A third complaint has been less widely aired, but we believe deserves greater attention: that EVEL has so far failed to facilitate expression of England’s ‘voice’. When announcing plans for this kind of reform to be considered, in September 2014, David Cameron declared that ‘the millions of voices of England must also be heard’. The English Manifesto, which the Conservative Party published during the general election campaign of 2015, likewise pledged that EVEL would enable ‘English MPs to express their voice on matters affecting England only’.

But the design of EVEL has effectively buried the goal of providing ‘voice’ beneath the establishment of a right to ‘veto’ for English MPs. This is apparent from the way that the new ‘legislative grand committees’ (which take the main EVEL stages in the legislative process) have tended to work. So far, these stages have been almost entirely perfunctory. Most have lasted around two minutes, on average, and have not triggered substantive debates – while on the recent Higher Education and Research Bill there was not even an opportunity for debate due to the operation of the government’s programme order. Any hope that EVEL might improve England’s voice at Westminster has so far been confounded, and public awareness of these reforms appears to be minimal. This is a problem both because EVEL was intended to rebuild English confidence in parliament, and because a system focusing on voice is more likely to generate cross-party support than one based on an elaborate veto.

A final complaint is that EVEL is unhelpfully complicated and opaque. This too appears to be well founded. MPs have referred to the procedures as ‘unbelievably obscure’ and ‘incomprehensible to most Members of this House let alone the wider public’. EVEL introduces up to eight additional legislative stages during the initial passage of a bill through the Commons. The Speaker is required to certify legislation at multiple points during a bill’s life, and the application of this test can be complex in legal terms. In addition, the main Commons standing orders that underpin EVEL run to around 30 pages, and have been heavily criticised for their legalistic drafting. To some extent this characteristic may not matter: parliamentary procedure is by definition technical in character and often not well understood. Yet the complexity of these rules risks making EVEL incomprehensible to MPs, and this may come to matter if legislation to which it applies becomes the subject of intense political controversy. This kind of opacity also runs counter to the wider effort to make parliamentary proceedings more accessible to the public.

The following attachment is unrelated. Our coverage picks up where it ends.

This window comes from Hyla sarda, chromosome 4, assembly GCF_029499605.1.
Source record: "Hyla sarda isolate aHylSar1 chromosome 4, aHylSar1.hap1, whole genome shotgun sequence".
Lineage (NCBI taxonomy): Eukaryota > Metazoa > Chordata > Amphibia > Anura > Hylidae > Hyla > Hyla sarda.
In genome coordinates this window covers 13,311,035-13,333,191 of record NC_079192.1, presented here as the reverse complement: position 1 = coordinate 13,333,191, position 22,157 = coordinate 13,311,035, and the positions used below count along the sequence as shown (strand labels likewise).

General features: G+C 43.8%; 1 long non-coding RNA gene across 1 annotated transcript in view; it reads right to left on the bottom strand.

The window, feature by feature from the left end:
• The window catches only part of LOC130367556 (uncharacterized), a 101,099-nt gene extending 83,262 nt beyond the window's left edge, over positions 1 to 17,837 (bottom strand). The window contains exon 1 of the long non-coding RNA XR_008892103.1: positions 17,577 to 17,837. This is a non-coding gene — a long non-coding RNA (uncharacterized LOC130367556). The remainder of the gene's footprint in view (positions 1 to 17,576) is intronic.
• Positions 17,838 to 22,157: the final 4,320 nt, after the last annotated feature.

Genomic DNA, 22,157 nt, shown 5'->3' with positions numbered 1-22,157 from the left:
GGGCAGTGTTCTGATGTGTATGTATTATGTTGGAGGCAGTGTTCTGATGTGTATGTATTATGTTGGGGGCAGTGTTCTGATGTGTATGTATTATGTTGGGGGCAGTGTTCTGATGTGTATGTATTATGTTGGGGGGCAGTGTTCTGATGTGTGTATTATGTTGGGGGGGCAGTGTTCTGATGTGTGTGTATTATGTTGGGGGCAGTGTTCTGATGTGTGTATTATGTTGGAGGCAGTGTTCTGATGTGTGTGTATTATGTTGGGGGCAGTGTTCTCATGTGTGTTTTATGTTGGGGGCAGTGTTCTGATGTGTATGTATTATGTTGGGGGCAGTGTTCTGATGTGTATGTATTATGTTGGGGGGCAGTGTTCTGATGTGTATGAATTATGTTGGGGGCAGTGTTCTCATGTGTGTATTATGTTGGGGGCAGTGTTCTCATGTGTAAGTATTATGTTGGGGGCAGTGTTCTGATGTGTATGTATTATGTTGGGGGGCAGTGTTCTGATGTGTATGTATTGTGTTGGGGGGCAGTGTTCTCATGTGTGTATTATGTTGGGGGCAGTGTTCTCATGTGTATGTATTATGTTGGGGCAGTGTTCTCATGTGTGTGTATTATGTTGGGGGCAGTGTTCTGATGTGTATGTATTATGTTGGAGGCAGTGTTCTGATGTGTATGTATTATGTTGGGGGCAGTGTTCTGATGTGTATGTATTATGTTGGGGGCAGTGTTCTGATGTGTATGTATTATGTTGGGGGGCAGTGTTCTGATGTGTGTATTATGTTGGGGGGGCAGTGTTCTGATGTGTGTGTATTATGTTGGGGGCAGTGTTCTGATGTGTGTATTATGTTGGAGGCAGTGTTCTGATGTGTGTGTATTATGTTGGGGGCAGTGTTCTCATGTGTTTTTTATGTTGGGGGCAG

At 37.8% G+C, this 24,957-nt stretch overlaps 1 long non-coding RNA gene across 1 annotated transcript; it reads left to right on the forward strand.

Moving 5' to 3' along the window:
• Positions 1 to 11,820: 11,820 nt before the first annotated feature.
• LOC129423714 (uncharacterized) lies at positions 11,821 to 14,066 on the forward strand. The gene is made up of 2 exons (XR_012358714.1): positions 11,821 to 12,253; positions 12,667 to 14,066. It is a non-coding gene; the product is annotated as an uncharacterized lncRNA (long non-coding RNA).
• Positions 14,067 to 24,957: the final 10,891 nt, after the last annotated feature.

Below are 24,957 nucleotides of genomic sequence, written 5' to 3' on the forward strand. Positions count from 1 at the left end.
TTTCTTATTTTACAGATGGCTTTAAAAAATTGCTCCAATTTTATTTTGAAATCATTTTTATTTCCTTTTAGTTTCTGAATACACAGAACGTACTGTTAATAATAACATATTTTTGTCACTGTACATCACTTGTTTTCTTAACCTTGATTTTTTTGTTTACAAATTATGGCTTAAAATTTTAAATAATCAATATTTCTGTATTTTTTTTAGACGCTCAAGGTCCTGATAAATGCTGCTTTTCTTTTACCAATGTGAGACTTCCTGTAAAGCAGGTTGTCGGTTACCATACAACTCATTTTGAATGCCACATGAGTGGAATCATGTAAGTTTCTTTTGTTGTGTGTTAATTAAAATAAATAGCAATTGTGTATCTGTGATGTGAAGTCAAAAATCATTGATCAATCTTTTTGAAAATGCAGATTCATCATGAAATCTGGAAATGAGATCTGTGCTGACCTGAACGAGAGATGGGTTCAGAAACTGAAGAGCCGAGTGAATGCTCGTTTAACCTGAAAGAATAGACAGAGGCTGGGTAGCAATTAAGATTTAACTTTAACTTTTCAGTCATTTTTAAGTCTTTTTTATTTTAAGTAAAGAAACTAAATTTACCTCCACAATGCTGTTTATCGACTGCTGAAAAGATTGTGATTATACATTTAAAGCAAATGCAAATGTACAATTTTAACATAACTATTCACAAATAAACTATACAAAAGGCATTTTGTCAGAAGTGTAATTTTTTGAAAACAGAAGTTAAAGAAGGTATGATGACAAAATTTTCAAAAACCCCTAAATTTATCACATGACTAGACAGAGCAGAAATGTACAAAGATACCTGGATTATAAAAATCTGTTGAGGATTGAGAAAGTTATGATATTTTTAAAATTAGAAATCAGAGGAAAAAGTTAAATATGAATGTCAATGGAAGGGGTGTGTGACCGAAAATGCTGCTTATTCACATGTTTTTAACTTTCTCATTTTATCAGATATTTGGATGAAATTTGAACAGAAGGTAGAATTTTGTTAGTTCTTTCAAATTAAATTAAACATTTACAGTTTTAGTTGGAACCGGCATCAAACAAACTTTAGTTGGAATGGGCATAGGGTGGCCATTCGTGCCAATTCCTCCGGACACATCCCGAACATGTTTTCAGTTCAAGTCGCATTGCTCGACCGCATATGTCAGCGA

Improving EVEL

Based on our findings, we make various recommendations for how EVEL could be improved. Given that EVEL has done little to facilitate the expression of English voice, we suggest that alternative mechanisms, outside the legislative process, should be considered – for example a cross-cutting English Affairs select committee, which could act as a forum for scrutinising issues of particular importance to England. We also outline a menu of options for reducing the complexity of the current system, including by triggering it only on specific bills, reducing the number of points at which the English (or English and Welsh) veto can be applied, and redrafting the current procedures so they are simpler and less legalistic. And we highlight two specific aspects of the new procedures where the ‘double veto’ principle is not currently adequately reflected.

More generally, we argue that the government needs to work harder to improve the legitimacy of these procedures. Indeed, EVEL is unlikely to endure if it continues to be viewed in such starkly partisan terms. Ministers should think seriously about pursuing cross-party discussions about it, and seek to achieve greater consensus on some of the principles underpinning it. Moreover, while the first 12 months of EVEL’s operation tells us quite a lot about its character and implications, it is important to note that some of the key processes it involves have not yet occurred. Nor has it faced the challenging scenario of a UK government that does not enjoy the support of a majority of English MPs. It is therefore too early to make a final judgement on EVEL’s effectiveness. For that reason, the system should be kept under review, both in the current parliament and beyond.

This post represents the views of the authors and not those of Democratic Audit. It was originally published on the Centre on Constitutional Change blog and is re-posted with permission. It is based on Finding the good in EVEL: An evaluation of ‘English Votes for English Laws’ in the House of Commons.

daniel goverDaniel Gover is a Research Fellow at the Mile End Institute at Queen Mary, University of London and an associate at the UCL Constitution Unit.

michael kennyProfessor Michael Kenny (right) is Director of the Mile End Institute at Queen Mary, University of London and a Visiting Research Fellow at the Centre on Constitutional Change.